When possible, land is purchased and kept in trust to secure long term habitat security for koalas. We welcome you to join us in creating this legacy – please contact us for more details on larger projects.

Further Research:

Understanding the koala microbiome: unlocking the secrets of koala health and dietary specialisation, and successful husbandry and translocation (ARC Linkage Project)

Koalas, like most herbivores, don’t dine alone. Inside their guts live microbes that help to digest their food, deal with eucalyptus toxins and affect their ability to respond to disease. We will investigate how microbes differ among koala populations and diets and ask whether mismatches between what koalas eat and their microbes causes problems. These findings will be crucial to long term conservation management of koala populations.
Investigators: Dr B D Moore, Prof WJ Foley, Prof P Hugenholz, Prof T Sicheritz-Ponten, Prof B L Moeller, Dr J Hansen, Dr DH Lunney, Dr JH Pascoe.
Lead organisation: The University of Western Sydney
Partner organisations: Evolva Biotech A/S, NSW Office of Environment & Heritage, Conservation Ecology Centre

Manna Gum Recruitment, Germination and Seedling Establishment 

We have established experiments to investigate the effectiveness of a range of techniques to encourage the recruitment of manna gums in declining manna gum woodlands on Cape Otway. These experiments will isolate the effect of soil carbon, soil disturbance, browsing, fire and vegetation complexity on the success manna gum germination, seedling establishment and survival. Outcomes will help guide future revegetation efforts.
Project partners: Conservation Ecology Centre, Southern Otway Landcare Network

Manna Gum Leaf Analysis

We are investigating the chemical composition of leaves from manna gums on Cape Otway. Sampling leaves from trees of differing age class and health status assists in understanding their nutritional qualities to koalas and their palatability along the tree decline gradient. This project may provide insight into the browsing ecology of the local koala population.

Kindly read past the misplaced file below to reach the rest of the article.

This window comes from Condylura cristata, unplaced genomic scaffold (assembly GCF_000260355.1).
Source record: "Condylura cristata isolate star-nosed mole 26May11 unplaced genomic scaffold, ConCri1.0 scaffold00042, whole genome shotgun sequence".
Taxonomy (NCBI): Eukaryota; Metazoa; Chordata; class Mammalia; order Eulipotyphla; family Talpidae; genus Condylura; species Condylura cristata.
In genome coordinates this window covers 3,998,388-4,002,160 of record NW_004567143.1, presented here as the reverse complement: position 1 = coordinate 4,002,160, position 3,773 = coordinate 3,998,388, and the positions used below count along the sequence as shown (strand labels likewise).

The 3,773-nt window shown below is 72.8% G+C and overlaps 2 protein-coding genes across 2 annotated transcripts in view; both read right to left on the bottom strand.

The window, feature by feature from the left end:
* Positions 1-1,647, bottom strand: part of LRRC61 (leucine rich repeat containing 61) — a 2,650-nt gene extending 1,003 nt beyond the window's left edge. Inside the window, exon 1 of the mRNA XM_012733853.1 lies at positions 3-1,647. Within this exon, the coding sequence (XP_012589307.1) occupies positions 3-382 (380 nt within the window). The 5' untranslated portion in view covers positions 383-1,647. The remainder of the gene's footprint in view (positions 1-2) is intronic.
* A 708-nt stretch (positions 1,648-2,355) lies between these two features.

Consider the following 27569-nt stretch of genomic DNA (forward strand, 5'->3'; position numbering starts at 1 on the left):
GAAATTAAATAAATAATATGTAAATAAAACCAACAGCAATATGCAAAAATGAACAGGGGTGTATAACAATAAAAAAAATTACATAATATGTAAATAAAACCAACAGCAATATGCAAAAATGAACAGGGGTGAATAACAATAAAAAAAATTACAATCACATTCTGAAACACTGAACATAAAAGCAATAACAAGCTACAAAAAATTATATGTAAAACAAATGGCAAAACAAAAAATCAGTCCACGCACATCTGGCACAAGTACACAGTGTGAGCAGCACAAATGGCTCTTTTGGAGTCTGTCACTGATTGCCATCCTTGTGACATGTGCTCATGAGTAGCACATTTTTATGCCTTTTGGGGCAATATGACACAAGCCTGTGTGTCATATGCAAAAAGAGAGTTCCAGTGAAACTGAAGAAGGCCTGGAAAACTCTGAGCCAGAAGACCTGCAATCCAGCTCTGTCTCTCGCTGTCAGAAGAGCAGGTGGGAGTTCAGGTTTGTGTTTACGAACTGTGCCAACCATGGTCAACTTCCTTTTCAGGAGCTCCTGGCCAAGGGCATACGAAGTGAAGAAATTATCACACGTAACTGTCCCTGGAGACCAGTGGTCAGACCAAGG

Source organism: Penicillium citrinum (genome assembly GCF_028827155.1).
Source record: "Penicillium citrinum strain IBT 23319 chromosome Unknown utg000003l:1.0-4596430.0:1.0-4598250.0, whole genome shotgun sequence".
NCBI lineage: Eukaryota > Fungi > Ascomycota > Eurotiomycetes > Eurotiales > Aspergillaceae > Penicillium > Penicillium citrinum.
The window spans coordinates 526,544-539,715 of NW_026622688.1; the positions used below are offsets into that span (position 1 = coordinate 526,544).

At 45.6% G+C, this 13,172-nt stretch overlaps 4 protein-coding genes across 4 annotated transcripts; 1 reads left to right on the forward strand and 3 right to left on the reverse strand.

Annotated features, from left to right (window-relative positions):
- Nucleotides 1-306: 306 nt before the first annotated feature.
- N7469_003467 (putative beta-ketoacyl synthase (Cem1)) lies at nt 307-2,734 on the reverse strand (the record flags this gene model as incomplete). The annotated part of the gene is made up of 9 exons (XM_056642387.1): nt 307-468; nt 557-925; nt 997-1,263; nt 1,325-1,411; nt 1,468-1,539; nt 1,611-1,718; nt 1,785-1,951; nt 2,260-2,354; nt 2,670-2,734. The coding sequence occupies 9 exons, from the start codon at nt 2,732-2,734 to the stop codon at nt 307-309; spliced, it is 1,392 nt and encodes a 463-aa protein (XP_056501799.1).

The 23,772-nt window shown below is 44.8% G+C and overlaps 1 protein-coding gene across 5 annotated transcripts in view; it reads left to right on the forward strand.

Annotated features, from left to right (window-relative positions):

Project partners: Conservation Ecology Centre, The University of Western Sydney

Monitoring Koalas and Their Habitat

Conserving koalas and their habitat is currently a management priority for Parks Victoria, but very little is known about the local koala population. With thanks to a Healthy Parks, Healthy People grant the CEC is carrying out long term surveys to assess population size and the condition of the habitat.  The Otways contains mixed habitat and more than one preferred koala food tree species, so this site provides a novel opportunity to gain insights into why some preferred koala food trees are in decline and to assess the determining factors behind local koala food tree selection.
Project partners: Conservation Ecology Centre, Parks Victoria


Australian Geographic meets our koalas

Learn more about koalas in this video as Sorrel Wilby from Australian Geographic visits the Conservation Ecology Centre.